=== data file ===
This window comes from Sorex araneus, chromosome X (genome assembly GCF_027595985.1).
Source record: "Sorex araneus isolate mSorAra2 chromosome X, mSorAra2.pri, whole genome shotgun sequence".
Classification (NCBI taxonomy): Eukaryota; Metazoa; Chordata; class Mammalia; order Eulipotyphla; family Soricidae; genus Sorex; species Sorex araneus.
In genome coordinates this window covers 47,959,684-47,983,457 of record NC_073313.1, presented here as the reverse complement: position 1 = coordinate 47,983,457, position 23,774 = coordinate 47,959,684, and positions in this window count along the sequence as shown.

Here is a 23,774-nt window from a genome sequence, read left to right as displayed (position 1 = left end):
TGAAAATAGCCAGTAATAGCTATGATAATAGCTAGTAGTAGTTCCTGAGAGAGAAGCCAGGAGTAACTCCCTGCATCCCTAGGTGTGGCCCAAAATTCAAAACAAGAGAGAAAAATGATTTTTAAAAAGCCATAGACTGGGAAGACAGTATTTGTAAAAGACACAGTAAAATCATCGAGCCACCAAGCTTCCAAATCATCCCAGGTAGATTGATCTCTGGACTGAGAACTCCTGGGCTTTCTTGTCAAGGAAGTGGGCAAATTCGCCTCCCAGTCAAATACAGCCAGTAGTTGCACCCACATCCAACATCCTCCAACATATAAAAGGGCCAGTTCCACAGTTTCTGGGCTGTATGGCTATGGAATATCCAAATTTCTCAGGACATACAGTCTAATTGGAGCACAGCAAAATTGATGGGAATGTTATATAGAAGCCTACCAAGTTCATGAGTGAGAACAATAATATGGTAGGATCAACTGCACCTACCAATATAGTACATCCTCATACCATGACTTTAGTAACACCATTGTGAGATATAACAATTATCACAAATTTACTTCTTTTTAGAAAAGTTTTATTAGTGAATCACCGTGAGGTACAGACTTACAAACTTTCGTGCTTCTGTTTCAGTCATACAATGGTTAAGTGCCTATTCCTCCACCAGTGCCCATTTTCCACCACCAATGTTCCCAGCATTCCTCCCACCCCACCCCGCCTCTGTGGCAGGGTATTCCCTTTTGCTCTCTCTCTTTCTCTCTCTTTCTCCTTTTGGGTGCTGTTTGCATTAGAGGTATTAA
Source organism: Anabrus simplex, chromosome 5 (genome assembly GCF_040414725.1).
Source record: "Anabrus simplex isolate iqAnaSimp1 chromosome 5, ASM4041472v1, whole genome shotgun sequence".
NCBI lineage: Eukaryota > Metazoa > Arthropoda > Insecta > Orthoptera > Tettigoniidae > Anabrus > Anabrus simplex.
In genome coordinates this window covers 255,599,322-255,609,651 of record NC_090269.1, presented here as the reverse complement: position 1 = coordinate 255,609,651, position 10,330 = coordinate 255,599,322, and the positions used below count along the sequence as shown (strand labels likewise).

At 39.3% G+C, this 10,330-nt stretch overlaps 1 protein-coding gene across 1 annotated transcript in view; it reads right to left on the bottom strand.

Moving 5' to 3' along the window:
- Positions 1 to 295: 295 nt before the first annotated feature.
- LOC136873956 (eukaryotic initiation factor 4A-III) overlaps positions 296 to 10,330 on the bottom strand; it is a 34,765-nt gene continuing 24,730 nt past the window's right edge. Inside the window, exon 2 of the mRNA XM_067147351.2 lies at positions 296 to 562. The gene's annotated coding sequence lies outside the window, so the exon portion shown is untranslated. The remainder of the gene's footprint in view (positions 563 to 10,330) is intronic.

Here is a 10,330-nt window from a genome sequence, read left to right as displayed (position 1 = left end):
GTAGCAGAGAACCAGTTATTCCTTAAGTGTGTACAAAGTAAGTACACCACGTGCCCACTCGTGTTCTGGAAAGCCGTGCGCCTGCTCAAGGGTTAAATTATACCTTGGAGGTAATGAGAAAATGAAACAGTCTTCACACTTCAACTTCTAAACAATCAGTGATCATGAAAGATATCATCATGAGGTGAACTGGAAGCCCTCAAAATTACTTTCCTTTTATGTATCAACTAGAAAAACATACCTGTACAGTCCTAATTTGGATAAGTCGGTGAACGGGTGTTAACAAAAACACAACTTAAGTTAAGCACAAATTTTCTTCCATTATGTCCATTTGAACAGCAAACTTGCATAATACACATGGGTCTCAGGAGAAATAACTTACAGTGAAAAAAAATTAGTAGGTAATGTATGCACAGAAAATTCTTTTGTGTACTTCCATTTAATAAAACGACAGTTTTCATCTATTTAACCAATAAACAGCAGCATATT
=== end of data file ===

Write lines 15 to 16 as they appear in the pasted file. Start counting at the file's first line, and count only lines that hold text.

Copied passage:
Here is a 10,330-nt window from a genome sequence, read left to right as displayed (position 1 = left end):
GTAGCAGAGAACCAGTTATTCCTTAAGTGTGTACAAAGTAAGTACACCACGTGCCCACTCGTGTTCTGGAAAGCCGTGCGCCTGCTCAAGGGTTAAATTATACCTTGGAGGTAATGAGAAAATGAAACAGTCTTCACACTTCAACTTCTAAACAATCAGTGATCATGAAAGATATCATCATGAGGTGAACTGGAAGCCCTCAAAATTACTTTCCTTTTATGTATCAACTAGAAAAACATACCTGTACAGTCCTAATTTGGATAAGTCGGTGAACGGGTGTTAACAAAAACACAACTTAAGTTAAGCACAAATTTTCTTCCATTATGTCCATTTGAACAGCAAACTTGCATAATACACATGGGTCTCAGGAGAAATAACTTACAGTGAAAAAAAATTAGTAGGTAATGTATGCACAGAAAATTCTTTTGTGTACTTCCATTTAATAAAACGACAGTTTTCATCTATTTAACCAATAAACAGCAGCATATT